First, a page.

Mr. Obama says he knows he won't get everything he wants in negotiations with congressional Republicans, and he signaled flexibility on where the rates eventually wind up.The president's plan raises rates on the top 2 percent of income earners to 39.6 percent, which is where they were under former President Bill Clinton. White House officials have indicated they would be open to a lower rate if the same amount of revenue can be achieved through closing tax loopholes and other measures.
The Republican proposal, a 10-year $2.2 trillion blueprint, calls for raising the eligibility age for Medicare and lowering cost-of-living increases for Social Security benefits. The plan proposes to raise $800 billion in higher tax revenue, but would maintain tax cuts from George W. Bush's presidency that are set to expire at the end of this year.
"To protect the middle class while reducing the deficit, simple math dictates that tax rates must rise on the top 2 percent of taxpayers next year," Senate Majority Leader Harry Reid, D-Nev., said in a statement. "The sooner Republicans grasp that reality, the sooner we can avoid the fiscal cliff."
The White House complained the latest offer was still short on details about what loopholes would be closed or deductions eliminated. Boehner called the GOP proposal a "credible plan" and said he hopes the administration will "respond in a timely and responsible way."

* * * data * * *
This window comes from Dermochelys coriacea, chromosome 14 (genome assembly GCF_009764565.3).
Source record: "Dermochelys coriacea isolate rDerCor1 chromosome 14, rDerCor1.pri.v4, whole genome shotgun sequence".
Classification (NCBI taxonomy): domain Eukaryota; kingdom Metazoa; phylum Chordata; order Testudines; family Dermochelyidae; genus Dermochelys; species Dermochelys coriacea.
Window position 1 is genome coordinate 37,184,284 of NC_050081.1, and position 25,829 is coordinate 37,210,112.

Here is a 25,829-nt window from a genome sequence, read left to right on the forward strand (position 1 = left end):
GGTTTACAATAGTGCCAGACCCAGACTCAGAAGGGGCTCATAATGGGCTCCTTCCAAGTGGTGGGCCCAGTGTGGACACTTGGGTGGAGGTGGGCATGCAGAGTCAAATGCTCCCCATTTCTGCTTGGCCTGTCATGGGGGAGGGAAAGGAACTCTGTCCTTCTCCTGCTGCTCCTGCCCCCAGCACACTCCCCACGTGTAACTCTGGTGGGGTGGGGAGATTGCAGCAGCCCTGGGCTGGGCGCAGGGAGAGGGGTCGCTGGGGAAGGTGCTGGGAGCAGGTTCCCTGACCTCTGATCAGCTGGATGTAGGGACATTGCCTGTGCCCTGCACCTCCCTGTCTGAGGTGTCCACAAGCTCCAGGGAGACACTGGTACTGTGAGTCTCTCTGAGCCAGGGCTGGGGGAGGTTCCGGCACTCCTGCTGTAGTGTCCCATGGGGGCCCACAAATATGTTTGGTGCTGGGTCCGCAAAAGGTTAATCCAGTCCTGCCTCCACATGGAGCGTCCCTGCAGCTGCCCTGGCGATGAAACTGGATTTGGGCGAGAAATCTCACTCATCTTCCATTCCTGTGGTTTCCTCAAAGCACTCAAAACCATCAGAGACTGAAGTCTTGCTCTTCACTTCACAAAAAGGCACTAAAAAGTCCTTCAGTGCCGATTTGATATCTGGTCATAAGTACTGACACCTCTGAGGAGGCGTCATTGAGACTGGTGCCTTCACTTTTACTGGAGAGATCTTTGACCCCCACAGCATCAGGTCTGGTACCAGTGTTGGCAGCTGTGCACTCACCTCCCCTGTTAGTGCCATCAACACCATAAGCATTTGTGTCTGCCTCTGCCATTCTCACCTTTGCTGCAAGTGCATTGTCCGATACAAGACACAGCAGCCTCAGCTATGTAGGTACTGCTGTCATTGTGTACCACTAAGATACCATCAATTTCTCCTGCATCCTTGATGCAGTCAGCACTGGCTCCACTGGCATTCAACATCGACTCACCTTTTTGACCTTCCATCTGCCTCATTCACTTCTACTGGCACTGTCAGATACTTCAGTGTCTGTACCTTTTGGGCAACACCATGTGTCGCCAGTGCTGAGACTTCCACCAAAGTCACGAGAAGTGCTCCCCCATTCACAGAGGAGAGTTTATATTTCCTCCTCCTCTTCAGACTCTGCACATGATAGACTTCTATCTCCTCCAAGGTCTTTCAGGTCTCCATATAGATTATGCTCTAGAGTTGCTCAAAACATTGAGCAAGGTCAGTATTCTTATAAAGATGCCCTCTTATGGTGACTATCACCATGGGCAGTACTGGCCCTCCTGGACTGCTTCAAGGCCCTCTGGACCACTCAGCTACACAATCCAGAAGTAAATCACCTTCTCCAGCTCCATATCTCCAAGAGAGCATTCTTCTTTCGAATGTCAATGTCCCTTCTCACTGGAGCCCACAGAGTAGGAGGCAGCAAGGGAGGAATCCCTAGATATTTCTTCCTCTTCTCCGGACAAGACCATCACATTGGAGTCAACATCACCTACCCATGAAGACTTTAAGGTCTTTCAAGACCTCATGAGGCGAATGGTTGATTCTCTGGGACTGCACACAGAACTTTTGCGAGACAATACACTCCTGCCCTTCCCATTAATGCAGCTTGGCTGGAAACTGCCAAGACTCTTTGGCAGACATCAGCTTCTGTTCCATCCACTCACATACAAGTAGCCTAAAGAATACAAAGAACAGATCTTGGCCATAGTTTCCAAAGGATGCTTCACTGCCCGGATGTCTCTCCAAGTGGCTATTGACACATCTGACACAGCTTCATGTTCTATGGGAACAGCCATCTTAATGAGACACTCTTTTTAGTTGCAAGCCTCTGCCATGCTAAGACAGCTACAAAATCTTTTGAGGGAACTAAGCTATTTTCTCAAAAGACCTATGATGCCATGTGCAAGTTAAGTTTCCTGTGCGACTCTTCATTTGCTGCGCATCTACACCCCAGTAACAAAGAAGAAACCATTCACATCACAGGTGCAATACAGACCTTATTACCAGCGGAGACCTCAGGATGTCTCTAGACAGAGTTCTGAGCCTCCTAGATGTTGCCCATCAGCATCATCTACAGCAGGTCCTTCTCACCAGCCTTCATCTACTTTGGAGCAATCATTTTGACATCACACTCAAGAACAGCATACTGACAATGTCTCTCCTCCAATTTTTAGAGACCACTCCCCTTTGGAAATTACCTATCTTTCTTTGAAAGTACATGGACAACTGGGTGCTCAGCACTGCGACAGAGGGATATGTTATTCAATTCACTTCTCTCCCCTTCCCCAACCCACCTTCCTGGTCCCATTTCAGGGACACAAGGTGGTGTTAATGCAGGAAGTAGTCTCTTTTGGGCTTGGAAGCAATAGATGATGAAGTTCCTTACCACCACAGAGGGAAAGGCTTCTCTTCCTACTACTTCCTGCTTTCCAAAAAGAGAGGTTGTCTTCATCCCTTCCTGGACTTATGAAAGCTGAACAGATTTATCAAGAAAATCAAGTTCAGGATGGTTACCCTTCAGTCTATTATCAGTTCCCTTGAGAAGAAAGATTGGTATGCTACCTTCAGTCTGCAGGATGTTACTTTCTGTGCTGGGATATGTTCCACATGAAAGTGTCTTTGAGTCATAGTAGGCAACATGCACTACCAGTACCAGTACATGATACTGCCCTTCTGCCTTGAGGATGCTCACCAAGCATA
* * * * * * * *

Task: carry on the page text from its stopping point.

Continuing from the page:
It has been nearly a week since Mr. Obama and Boehner talked directly about the looming cliff, though their staffs have been in contact. Boehner attended a congressional holiday party at the White House Monday night, but avoided the photo line where members get their picture taken with the president and have a few minutes to talk.
The president met with a bipartisan group of governors, who sought assurances that any cuts in spending as part of an agreement on the fiscal cliff wouldn't shift the burden onto states. The governors said they wanted flexibility from the federal government on certain mandated programs like Medicaid to allow them to do more with less.
"We asked for flexibility on how the federal money is passed down to the states and the cuts that are passed down, that we could have some flexibility to do what's in the best interest of our states," said Oklahoma Gov. Mary Fallin, a Republican.
If a deal is not reached by the end of the year, across-the-board spending cuts and tax increases will go into effect.
The Associated Press contributed to this report.